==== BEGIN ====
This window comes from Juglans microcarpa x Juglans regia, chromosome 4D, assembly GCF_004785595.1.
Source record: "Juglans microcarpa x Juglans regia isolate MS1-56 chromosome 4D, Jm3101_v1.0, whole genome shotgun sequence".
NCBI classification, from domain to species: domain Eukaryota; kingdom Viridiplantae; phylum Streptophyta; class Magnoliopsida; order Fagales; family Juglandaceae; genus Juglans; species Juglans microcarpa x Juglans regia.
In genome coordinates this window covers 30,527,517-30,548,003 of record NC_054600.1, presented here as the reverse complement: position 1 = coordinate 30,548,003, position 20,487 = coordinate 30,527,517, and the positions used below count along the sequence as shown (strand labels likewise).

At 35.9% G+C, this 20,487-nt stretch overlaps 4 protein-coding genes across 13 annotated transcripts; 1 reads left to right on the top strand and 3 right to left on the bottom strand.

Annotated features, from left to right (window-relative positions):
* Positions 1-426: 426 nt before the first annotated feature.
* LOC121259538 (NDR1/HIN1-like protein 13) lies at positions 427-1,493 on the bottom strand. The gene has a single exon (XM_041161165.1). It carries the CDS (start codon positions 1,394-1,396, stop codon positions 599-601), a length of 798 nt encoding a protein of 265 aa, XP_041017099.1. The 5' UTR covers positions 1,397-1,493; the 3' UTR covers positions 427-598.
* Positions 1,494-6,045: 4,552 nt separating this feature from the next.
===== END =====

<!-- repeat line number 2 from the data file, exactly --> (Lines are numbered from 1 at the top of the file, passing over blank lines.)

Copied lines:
Source record: "Juglans microcarpa x Juglans regia isolate MS1-56 chromosome 4D, Jm3101_v1.0, whole genome shotgun sequence".